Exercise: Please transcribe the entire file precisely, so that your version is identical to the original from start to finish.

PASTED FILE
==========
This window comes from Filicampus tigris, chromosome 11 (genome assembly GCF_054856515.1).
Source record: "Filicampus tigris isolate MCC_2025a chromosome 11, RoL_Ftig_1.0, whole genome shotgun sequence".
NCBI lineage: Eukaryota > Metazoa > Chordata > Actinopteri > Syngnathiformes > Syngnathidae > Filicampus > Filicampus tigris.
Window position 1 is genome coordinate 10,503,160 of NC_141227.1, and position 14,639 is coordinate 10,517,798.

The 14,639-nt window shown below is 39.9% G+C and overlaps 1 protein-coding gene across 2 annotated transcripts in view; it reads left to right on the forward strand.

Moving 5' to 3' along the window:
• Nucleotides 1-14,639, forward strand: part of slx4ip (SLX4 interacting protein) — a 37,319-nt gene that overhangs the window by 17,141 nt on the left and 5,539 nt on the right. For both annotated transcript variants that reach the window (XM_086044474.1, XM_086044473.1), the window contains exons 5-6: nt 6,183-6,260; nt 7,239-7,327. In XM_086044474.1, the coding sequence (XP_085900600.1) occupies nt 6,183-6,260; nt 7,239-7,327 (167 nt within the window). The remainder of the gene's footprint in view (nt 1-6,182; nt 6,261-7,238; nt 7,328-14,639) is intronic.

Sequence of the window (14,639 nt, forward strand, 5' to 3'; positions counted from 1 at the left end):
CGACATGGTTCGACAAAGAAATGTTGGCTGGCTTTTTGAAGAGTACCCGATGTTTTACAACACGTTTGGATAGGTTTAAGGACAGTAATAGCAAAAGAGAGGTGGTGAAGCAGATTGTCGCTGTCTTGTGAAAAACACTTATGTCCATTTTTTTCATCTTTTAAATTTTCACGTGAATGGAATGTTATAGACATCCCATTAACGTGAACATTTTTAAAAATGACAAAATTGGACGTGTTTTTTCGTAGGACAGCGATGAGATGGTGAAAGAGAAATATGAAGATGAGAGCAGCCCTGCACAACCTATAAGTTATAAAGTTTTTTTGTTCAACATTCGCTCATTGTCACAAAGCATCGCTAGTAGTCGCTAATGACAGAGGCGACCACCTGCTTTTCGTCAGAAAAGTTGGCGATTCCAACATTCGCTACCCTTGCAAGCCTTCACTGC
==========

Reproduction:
This window comes from Filicampus tigris, chromosome 11 (genome assembly GCF_054856515.1).
Source record: "Filicampus tigris isolate MCC_2025a chromosome 11, RoL_Ftig_1.0, whole genome shotgun sequence".
NCBI lineage: Eukaryota > Metazoa > Chordata > Actinopteri > Syngnathiformes > Syngnathidae > Filicampus > Filicampus tigris.
Window position 1 is genome coordinate 10,503,160 of NC_141227.1, and position 14,639 is coordinate 10,517,798.

The 14,639-nt window shown below is 39.9% G+C and overlaps 1 protein-coding gene across 2 annotated transcripts in view; it reads left to right on the forward strand.

Moving 5' to 3' along the window:
• Nucleotides 1-14,639, forward strand: part of slx4ip (SLX4 interacting protein) — a 37,319-nt gene that overhangs the window by 17,141 nt on the left and 5,539 nt on the right. For both annotated transcript variants that reach the window (XM_086044474.1, XM_086044473.1), the window contains exons 5-6: nt 6,183-6,260; nt 7,239-7,327. In XM_086044474.1, the coding sequence (XP_085900600.1) occupies nt 6,183-6,260; nt 7,239-7,327 (167 nt within the window). The remainder of the gene's footprint in view (nt 1-6,182; nt 6,261-7,238; nt 7,328-14,639) is intronic.

Sequence of the window (14,639 nt, forward strand, 5' to 3'; positions counted from 1 at the left end):
CGACATGGTTCGACAAAGAAATGTTGGCTGGCTTTTTGAAGAGTACCCGATGTTTTACAACACGTTTGGATAGGTTTAAGGACAGTAATAGCAAAAGAGAGGTGGTGAAGCAGATTGTCGCTGTCTTGTGAAAAACACTTATGTCCATTTTTTTCATCTTTTAAATTTTCACGTGAATGGAATGTTATAGACATCCCATTAACGTGAACATTTTTAAAAATGACAAAATTGGACGTGTTTTTTCGTAGGACAGCGATGAGATGGTGAAAGAGAAATATGAAGATGAGAGCAGCCCTGCACAACCTATAAGTTATAAAGTTTTTTTGTTCAACATTCGCTCATTGTCACAAAGCATCGCTAGTAGTCGCTAATGACAGAGGCGACCACCTGCTTTTCGTCAGAAAAGTTGGCGATTCCAACATTCGCTACCCTTGCAAGCCTTCACTGC